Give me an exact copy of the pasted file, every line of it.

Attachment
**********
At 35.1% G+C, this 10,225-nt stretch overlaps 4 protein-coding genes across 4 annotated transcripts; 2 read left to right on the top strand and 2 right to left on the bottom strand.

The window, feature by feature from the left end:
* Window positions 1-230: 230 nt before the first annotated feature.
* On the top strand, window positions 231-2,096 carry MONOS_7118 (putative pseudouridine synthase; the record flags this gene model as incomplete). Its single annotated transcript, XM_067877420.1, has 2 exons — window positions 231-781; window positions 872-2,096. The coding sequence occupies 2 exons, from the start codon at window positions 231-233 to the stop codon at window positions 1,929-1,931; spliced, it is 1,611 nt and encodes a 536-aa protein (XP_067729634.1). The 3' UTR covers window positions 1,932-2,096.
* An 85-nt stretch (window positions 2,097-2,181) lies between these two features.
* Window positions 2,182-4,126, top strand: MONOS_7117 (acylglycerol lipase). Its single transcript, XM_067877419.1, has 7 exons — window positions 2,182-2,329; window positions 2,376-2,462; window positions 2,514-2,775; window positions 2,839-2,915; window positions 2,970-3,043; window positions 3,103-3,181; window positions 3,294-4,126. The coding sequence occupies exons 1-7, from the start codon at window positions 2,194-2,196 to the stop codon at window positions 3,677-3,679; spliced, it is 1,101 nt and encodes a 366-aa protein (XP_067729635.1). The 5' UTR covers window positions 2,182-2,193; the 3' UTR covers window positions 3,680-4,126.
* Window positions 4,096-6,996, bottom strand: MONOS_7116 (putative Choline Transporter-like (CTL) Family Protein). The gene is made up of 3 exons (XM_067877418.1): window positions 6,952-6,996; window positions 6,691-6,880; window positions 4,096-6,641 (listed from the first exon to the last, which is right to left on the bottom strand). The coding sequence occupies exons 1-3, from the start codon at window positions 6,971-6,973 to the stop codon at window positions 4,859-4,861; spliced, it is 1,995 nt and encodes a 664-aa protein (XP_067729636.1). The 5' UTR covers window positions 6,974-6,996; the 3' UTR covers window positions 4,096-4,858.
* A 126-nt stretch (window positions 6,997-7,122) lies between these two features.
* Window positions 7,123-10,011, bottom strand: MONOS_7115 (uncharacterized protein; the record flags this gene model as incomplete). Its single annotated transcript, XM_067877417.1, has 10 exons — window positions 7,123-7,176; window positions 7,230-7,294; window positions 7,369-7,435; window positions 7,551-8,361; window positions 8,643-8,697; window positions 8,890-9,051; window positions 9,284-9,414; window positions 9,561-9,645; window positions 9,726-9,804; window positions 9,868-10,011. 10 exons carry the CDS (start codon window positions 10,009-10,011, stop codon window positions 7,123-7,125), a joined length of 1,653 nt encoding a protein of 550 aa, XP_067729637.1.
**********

At 35.1% G+C, this 10,225-nt stretch overlaps 4 protein-coding genes across 4 annotated transcripts; 2 read left to right on the top strand and 2 right to left on the bottom strand.

The window, feature by feature from the left end:
* Window positions 1-230: 230 nt before the first annotated feature.
* On the top strand, window positions 231-2,096 carry MONOS_7118 (putative pseudouridine synthase; the record flags this gene model as incomplete). Its single annotated transcript, XM_067877420.1, has 2 exons — window positions 231-781; window positions 872-2,096. The coding sequence occupies 2 exons, from the start codon at window positions 231-233 to the stop codon at window positions 1,929-1,931; spliced, it is 1,611 nt and encodes a 536-aa protein (XP_067729634.1). The 3' UTR covers window positions 1,932-2,096.
* An 85-nt stretch (window positions 2,097-2,181) lies between these two features.
* Window positions 2,182-4,126, top strand: MONOS_7117 (acylglycerol lipase). Its single transcript, XM_067877419.1, has 7 exons — window positions 2,182-2,329; window positions 2,376-2,462; window positions 2,514-2,775; window positions 2,839-2,915; window positions 2,970-3,043; window positions 3,103-3,181; window positions 3,294-4,126. The coding sequence occupies exons 1-7, from the start codon at window positions 2,194-2,196 to the stop codon at window positions 3,677-3,679; spliced, it is 1,101 nt and encodes a 366-aa protein (XP_067729635.1). The 5' UTR covers window positions 2,182-2,193; the 3' UTR covers window positions 3,680-4,126.
* Window positions 4,096-6,996, bottom strand: MONOS_7116 (putative Choline Transporter-like (CTL) Family Protein). The gene is made up of 3 exons (XM_067877418.1): window positions 6,952-6,996; window positions 6,691-6,880; window positions 4,096-6,641 (listed from the first exon to the last, which is right to left on the bottom strand). The coding sequence occupies exons 1-3, from the start codon at window positions 6,971-6,973 to the stop codon at window positions 4,859-4,861; spliced, it is 1,995 nt and encodes a 664-aa protein (XP_067729636.1). The 5' UTR covers window positions 6,974-6,996; the 3' UTR covers window positions 4,096-4,858.
* A 126-nt stretch (window positions 6,997-7,122) lies between these two features.
* Window positions 7,123-10,011, bottom strand: MONOS_7115 (uncharacterized protein; the record flags this gene model as incomplete). Its single annotated transcript, XM_067877417.1, has 10 exons — window positions 7,123-7,176; window positions 7,230-7,294; window positions 7,369-7,435; window positions 7,551-8,361; window positions 8,643-8,697; window positions 8,890-9,051; window positions 9,284-9,414; window positions 9,561-9,645; window positions 9,726-9,804; window positions 9,868-10,011. 10 exons carry the CDS (start codon window positions 10,009-10,011, stop codon window positions 7,123-7,125), a joined length of 1,653 nt encoding a protein of 550 aa, XP_067729637.1.